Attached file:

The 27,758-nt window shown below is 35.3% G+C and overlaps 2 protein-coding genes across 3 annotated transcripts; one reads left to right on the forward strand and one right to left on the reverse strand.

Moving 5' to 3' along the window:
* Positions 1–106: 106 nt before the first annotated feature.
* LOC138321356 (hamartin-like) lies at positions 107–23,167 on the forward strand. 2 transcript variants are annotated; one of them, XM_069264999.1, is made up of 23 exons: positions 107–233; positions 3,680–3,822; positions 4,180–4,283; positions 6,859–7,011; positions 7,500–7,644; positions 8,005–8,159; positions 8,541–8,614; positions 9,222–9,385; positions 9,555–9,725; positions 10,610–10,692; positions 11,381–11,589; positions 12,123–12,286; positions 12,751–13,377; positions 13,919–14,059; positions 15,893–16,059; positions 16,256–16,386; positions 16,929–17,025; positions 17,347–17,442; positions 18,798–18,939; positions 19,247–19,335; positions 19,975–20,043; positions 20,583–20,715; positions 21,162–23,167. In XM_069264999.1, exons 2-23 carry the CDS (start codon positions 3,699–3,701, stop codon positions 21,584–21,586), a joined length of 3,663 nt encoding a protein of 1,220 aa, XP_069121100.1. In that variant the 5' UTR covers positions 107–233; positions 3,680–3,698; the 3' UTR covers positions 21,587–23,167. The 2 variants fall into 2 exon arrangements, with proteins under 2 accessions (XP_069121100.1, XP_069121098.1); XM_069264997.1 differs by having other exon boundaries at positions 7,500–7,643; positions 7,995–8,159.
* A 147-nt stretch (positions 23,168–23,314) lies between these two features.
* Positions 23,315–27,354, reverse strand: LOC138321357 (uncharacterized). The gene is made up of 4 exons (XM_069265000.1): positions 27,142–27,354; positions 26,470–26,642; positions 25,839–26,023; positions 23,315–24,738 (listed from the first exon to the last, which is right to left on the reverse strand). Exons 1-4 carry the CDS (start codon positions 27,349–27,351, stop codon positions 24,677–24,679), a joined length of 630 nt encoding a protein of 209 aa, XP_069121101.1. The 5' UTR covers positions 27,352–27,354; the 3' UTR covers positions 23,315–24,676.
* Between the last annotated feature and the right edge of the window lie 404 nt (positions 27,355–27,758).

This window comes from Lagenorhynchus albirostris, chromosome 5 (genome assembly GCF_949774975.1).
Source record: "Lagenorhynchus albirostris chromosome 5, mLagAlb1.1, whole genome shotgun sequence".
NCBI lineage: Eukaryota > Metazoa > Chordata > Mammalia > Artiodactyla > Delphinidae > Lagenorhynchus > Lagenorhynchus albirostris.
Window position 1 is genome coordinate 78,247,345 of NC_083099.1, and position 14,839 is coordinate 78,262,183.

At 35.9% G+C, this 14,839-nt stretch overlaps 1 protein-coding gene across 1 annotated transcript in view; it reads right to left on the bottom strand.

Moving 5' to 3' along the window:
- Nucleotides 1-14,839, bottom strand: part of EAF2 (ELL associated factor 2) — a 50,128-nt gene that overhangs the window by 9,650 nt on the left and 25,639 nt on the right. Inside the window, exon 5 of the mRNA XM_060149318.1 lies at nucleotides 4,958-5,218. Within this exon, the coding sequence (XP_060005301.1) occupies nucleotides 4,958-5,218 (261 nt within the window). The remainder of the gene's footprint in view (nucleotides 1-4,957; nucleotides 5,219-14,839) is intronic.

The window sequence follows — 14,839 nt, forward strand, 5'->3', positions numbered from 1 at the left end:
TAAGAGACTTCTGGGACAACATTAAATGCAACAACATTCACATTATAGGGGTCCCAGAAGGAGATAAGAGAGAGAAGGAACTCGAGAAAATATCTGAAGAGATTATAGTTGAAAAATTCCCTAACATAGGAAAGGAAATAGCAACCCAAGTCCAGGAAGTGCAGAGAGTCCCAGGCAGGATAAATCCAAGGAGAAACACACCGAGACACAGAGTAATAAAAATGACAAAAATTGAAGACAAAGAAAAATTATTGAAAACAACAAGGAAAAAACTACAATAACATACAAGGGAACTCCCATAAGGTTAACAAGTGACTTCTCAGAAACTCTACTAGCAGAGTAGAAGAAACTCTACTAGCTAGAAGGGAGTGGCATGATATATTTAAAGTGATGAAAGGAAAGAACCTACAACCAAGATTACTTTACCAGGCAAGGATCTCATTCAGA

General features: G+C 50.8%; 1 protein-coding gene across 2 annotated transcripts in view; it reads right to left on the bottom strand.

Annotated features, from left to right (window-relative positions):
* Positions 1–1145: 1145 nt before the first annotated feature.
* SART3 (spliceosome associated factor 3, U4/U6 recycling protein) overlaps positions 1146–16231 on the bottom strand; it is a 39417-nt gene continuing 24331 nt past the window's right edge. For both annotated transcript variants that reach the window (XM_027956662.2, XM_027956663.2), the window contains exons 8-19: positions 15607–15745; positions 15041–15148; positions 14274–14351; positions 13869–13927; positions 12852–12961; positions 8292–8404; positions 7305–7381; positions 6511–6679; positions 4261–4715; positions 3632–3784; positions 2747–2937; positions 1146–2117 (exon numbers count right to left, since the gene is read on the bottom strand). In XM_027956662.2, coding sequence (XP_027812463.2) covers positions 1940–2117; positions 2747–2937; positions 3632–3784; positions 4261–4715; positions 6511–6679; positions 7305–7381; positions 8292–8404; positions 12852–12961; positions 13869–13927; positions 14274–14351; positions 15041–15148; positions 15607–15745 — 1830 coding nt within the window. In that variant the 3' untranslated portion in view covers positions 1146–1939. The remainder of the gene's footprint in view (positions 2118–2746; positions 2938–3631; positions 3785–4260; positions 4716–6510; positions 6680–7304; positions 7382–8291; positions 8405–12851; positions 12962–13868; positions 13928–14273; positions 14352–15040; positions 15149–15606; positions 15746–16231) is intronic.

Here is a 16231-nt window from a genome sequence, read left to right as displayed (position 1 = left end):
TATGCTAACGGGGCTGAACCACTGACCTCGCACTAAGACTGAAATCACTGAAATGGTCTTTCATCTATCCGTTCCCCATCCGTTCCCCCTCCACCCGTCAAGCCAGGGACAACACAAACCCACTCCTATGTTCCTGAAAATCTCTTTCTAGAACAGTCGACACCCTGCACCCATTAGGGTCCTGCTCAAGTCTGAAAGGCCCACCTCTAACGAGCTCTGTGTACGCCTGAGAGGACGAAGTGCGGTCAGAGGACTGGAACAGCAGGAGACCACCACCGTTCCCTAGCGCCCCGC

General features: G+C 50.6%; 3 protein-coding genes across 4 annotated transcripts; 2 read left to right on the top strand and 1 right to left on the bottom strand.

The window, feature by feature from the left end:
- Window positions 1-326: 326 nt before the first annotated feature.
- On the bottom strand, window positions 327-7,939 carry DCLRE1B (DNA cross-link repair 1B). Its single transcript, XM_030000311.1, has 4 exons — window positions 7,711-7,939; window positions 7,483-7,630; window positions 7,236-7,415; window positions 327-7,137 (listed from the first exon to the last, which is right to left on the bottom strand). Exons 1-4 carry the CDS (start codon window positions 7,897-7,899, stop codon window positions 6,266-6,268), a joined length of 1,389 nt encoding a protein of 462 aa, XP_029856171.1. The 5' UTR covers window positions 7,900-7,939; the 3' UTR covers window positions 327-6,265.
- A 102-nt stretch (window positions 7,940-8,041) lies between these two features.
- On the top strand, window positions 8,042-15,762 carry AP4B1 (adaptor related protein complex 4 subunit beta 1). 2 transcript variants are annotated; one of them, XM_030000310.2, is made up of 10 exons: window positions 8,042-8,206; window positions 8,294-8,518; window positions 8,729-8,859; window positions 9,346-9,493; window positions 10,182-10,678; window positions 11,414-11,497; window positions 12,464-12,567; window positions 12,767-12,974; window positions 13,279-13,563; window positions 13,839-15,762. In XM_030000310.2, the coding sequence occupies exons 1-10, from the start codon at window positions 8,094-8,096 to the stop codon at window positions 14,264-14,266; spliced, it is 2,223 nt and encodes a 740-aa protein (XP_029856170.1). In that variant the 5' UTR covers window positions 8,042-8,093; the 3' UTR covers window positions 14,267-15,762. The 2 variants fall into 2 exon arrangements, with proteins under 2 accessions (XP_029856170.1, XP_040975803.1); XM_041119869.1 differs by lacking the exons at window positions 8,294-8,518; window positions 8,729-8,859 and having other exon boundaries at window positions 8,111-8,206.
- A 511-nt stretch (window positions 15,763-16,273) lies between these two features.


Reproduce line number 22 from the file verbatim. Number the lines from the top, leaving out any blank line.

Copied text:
TATGCTAACGGGGCTGAACCACTGACCTCGCACTAAGACTGAAATCACTGAAATGGTCTTTCATCTATCCGTTCCCCATCCGTTCCCCCTCCACCCGTCAAGCCAGGGACAACACAAACCCACTCCTATGTTCCTGAAAATCTCTTTCTAGAACAGTCGACACCCTGCACCCATTAGGGTCCTGCTCAAGTCTGAAAGGCCCACCTCTAACGAGCTCTGTGTACGCCTGAGAGGACGAAGTGCGGTCAGAGGACTGGAACAGCAGGAGACCACCACCGTTCCCTAGCGCCCCGC